Date of Award

Spring 1994

Document Type


Degree Name

Doctor of Philosophy (PhD)




Industrial/Organizational Psychology

Committee Director

Glynn D. Coates

Committee Member

Raymond H. Kirby

Committee Member

Fred Freeman


The purpose of this study was to investigate whether human information processing does occur in parallel in the right hemisphere and serially in the left hemisphere as suggested by the hemisphere strategy model. In addition, this study was also designed to determine if there is a right hemisphere advantage in the processing of nonverbal information as indicated by the material specific theory.

In this 3 x 3 x 3 x 2 x 2 mixed design, Complexity (3) and Gender (2) were the between-subjects variables. Time Factor (3), Field of Vision (3), and Type (2) were the within-subjects variables. Complexity was defined in terms of the number of columns in the bargraphs--4, 6, and 8. The dependent variables were reaction time and accuracy.

The Time Factor determined the exposure duration of the bargraphs. The three different durations were 140, 210, and 280 msec. The three different field of vision were left (LFOV), right (RFOV), and center (CFOV). Single and double stimulus conditions were represented by the Type variable.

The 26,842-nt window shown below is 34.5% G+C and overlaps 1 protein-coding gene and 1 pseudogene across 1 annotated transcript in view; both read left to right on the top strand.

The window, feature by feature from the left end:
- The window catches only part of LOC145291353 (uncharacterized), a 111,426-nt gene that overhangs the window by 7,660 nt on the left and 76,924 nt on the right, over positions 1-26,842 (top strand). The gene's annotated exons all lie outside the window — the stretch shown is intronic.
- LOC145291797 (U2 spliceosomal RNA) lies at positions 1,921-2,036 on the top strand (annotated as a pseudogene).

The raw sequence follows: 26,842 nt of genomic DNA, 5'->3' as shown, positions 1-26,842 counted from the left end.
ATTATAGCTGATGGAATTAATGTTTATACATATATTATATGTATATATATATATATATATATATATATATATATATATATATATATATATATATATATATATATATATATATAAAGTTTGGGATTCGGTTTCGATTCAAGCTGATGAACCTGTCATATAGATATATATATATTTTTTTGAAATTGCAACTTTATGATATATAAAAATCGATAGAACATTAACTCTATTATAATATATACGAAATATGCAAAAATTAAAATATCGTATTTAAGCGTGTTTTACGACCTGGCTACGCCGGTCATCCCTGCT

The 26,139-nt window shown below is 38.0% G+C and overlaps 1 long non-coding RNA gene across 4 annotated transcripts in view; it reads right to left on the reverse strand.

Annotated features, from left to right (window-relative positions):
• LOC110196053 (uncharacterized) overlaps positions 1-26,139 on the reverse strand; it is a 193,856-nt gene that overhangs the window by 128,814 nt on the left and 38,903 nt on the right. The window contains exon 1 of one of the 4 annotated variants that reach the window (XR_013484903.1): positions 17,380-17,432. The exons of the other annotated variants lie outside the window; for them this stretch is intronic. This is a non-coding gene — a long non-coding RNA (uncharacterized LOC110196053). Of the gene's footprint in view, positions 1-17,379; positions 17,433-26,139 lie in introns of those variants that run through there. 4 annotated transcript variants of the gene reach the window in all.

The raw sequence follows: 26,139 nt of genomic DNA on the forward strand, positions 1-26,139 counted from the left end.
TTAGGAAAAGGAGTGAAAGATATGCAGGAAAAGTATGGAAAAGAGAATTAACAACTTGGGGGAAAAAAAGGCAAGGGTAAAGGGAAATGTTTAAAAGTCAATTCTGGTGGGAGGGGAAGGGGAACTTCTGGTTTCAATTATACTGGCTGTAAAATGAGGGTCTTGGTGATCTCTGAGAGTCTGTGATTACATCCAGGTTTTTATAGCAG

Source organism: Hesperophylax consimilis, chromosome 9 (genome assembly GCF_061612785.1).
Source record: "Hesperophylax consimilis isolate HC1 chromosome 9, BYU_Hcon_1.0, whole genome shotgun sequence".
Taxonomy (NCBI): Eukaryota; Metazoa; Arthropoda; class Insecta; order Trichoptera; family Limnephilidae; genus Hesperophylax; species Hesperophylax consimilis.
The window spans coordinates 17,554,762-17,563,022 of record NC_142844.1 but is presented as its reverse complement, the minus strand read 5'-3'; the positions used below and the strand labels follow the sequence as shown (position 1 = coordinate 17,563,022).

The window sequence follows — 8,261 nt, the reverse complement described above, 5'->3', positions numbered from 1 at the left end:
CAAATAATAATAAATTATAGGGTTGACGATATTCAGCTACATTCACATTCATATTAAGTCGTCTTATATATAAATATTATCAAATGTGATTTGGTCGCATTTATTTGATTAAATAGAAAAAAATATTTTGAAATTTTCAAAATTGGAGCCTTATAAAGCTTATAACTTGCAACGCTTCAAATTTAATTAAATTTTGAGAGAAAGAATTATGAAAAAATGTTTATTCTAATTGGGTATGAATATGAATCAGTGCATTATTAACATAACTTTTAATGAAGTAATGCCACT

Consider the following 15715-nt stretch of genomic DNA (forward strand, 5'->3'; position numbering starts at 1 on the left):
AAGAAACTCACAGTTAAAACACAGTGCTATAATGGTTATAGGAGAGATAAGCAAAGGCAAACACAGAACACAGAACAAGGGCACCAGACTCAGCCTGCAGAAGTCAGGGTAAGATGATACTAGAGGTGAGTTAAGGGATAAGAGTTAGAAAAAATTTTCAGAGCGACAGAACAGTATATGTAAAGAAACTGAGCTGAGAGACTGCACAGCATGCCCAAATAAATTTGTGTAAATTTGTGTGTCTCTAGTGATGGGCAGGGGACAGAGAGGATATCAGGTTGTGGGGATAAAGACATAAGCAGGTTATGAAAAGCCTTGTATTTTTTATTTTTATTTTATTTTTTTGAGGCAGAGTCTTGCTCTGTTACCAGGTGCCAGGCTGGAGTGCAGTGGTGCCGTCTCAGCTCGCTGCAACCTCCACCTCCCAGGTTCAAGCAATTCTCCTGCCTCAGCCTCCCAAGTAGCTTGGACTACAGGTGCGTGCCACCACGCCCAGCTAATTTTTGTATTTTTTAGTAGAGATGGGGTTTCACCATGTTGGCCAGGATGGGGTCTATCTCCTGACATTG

Complexity was the only variable that resulted in statistically significant differences between group means for both the reaction time and accuracy measures. However, the post hoc tests revealed that the differences between group means were significant only for the 4-column bargraphs. There were no differences between the 6- and the 8-column bargraphs.

Gender and Time Factor had no effect on performance, while Position and Type did demonstrate some differences among group means. In general, interaction effects were disappointing with very few significant effects.

The results of this study do not fully support the hemisphere strategy model and the material specific model. There was no clear indication that parallel processing of nonverbal information occurs exclusively in the right hemisphere and serial processing in the left hemisphere.

The pattern of results suggest that hemisphere advantage switches from one hemisphere to the other as complexity increases. This was also the case with other studies reported in the literature review section.

It was suggested that the measurement of complexity must be determined and generally adopted to ensure uniform measures. The problems and suggestions for future research on this important topic are discussed.


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